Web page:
It's taken me far longer than anticipated but I have just managed to spend a couple of days on the layout. I can't remember how long it's been since it was last powered up but you can imagine how relieved I was to discover that the months of neglect hadn't taken too heavy a toll. However, the first job that required my attention was a short section of parapet wall on Stack Gill viaduct which had succumbed at the hands of a young child. Luckily it was just the parapet wall but my garden was never designed or built as child friendly. I'd been putting it off for several weeks (the tulips hadn't yet flowered in the above photo) but the nice weather finally persuaded me that it was time to sort it out and while I was at it I reattached the sections of log roll that had come adrift along the base of the viaduct using some of that acclaimed 'Gorilla' adhesive. So with the parapet wall duly repaired the route was finally clear and it was time to bring out the trains. Now it's been six years since Worsley Dale was started, although the final section from Stack Gill viaduct along the bottom of the garden to the shed is more recent, but there were still a number of track joins that I hadn't bonded and they were playing up so before going any further it was out with the soldering iron. Now with a fully bonded circle of track surely we can get something running? I'd been looking forward to seeing the Scottish coaches out together so chose a suitable loco to get things started in the form of 37025 'Inverness TMD'. This is fitted with a 'Legomanbiffo' class 37/0 sound chip and really sounds the part. In fact I couldn't put it down and found myself using hardly anything else all day. I'll add a few photos from a selection just added to my photo gallery. 37025 INVERNESS TMD rounds Low Shott Flatts hauling a rake of six green and cream West Highland Line MK1 coaches on its approach to Shieling Bridge station. A little further on and 37025 is seen crossing Low Shott viaduct as it slows to enter Shieling Bridge station. Crossing Low Shott viaduct in the opposite direction, having just departed Shieling Bridge station, 37025 is seen here hauling a rake of 6 Kyle line coaches 37025 on its approach to Stack Gill viaduct. 37025 appearing somewhat insignificant as it nears the end of the imposing Stack Gill viaduct. You'll notice that only the main part of the layout has been used over the past two days and that I wasn't running into Cattle Leys terminus or using the passing loop. The reason was that I just wanted to get something running and not spend the whole time trying to get things fully operational. It all looks great in the sunshine but there is going to be a need for some repair work on Worsley Dale in the very near future. The section between the two viaducts is causing me some problems with track alignment although I'm not sure whether it's the plywood base or simply the roofing felt that's rippled. I really would like to replace the plywood base with something solid and weatherproof. It could be done a little at a time if I need to keep things running. I'll keep you posted.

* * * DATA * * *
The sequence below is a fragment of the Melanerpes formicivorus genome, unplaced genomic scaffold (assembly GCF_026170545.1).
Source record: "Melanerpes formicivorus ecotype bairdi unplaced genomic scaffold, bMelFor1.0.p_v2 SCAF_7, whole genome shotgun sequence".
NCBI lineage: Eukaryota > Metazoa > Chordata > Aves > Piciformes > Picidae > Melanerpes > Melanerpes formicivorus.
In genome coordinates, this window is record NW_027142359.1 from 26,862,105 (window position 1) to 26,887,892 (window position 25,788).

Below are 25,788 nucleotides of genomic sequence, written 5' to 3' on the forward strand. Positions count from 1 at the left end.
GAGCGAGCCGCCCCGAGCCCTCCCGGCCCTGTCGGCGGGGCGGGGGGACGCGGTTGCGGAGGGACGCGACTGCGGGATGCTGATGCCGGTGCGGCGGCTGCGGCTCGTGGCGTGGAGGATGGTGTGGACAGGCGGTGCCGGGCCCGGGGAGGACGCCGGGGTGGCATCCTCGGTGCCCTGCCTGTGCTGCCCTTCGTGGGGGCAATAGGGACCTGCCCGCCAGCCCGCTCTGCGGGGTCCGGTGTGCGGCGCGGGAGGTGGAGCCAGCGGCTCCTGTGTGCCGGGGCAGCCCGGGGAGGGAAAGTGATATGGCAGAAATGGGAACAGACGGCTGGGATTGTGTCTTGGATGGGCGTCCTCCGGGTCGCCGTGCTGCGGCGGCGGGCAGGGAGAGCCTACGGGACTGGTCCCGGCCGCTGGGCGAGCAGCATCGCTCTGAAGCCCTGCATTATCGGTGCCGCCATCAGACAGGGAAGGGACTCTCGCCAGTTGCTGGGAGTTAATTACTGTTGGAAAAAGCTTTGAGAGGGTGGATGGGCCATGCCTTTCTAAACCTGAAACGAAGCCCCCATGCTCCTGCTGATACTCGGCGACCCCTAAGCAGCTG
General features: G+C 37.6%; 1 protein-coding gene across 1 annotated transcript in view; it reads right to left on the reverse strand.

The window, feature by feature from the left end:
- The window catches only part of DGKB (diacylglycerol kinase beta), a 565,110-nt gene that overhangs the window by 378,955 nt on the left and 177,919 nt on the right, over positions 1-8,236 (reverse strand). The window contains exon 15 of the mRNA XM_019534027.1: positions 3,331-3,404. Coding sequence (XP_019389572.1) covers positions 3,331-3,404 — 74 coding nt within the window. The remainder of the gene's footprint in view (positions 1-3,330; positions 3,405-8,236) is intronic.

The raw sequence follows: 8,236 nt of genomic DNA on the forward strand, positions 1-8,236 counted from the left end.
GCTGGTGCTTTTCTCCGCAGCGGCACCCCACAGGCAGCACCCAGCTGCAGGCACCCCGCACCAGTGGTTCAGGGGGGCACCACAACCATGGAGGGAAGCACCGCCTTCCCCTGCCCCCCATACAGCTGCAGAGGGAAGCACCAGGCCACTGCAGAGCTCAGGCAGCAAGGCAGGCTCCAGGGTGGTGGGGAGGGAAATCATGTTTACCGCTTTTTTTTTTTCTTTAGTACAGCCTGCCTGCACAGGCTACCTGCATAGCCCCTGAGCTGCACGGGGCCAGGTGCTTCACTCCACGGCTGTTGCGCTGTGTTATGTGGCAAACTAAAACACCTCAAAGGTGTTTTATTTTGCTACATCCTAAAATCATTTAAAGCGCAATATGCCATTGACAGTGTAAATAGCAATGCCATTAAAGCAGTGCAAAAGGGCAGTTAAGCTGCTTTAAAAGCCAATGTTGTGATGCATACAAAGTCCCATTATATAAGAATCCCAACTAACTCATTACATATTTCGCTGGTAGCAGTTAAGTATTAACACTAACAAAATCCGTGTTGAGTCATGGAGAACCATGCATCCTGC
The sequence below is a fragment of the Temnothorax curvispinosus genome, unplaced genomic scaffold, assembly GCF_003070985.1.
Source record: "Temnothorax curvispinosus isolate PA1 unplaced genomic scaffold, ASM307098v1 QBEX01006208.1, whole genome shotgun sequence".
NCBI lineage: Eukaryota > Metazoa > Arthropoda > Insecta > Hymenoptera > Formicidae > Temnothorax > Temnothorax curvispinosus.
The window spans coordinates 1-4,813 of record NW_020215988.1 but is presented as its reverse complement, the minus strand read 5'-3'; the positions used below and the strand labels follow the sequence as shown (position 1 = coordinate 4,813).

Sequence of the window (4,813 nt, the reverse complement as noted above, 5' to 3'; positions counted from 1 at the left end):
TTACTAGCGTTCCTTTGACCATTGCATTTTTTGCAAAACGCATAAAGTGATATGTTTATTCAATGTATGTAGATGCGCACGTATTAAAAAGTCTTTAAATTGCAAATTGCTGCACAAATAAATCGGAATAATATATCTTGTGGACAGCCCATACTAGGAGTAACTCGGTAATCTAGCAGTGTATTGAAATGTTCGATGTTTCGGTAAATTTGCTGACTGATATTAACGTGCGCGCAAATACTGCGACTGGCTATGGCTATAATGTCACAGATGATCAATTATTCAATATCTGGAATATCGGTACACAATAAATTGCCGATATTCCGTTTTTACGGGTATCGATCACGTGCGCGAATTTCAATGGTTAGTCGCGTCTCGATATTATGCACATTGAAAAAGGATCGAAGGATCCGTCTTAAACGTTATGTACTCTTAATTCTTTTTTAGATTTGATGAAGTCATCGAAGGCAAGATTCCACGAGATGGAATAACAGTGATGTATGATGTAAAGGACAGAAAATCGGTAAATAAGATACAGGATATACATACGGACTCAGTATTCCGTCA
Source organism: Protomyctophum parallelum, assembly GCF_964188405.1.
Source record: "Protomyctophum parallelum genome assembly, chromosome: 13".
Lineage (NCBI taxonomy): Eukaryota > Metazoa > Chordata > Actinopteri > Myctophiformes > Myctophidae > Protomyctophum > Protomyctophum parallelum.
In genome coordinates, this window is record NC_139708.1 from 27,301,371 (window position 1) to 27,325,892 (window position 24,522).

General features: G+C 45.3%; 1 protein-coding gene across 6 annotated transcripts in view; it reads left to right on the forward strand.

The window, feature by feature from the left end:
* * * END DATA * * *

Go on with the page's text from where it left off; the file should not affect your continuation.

6. 2 points
    I've been repainting stock, building wagons, constructing buildings and falling on my On30 feet this winter. This loco and coaches came in a "novelty" livery. That has been removed and repainted black and olive green, DCC has also gone in. Moving up scale to 1:48 (staying at 16.5mm gauge) I decided to look into wargaming models. There is some really good stuff at what they call 28mm, which is the hight of the figures. Later cut MDF at reasonable prices that make very impressive models. A quick couple of coats with aerosol primer and a little black paint on the windows and this station is straight out of a western movie! In the foreground is a lumber wagon, that started life in 1980 as a Hornby Freightliner flat. So far I've only bought one wagon, the tanker, mainly to give me a model to copy. The 4 wheel wagon is a 30 year old Hornby wagon with the body removed and replaced with a larger scratch built open frame. Kadee couplers were also added. The 8 wheel gondoliers started life as an American HO box car. Again the body was removed and a new one created from Correx, Plasticard strips and coffee stirrers. Being american it came with Kadee couplers so there was very little cost over the £5 I paid for the secondhand wagon. Last week, doing my weekly shop in Lidl I came across some novelty bird feeders. They were in the shape of houses, which looked impressively close to 1:50. Finescale they were not, but they did have an American model village vibe about them. I bought 3 at £7.99 each. When I got them home I removed a few features that weren't required, mainly the hook you would hang it from, and they really looked the part. I went back to lidl and bought another 5, so I have 2 of each design. I want my On30 railway to be a lot less serious than my other modelling projects and these literally cheep and cheerful "models" are certainly less serious. I've made a start on "improving" them by repainting one into light blue, but appearing from adding a chimney or two I won't be doing much to them. They may inspire further constructions in this style.
  7. 2 points
    Latest instalment from Baker Wood Bunker. Hopefully, when I do the next video, there will be another standard gauge loco on show
  8. 2 points
    Well, its been a while! Ive done nothing with BWB since April, until a couple of weeks ago, when being off with the dreaded flu virus, I got really bored so started planning my next moves. My fiance bought me some trees for the layout at Christmas, so it was about time I did something with them! So this is where we are at. This is the maintenance shed on the narrow gauge system The transfer shed The staff halt. The platform lamps have now been fixed! Trial fit of trees on the bunker mound And the latest video: All the best, Iain
  9. 1 point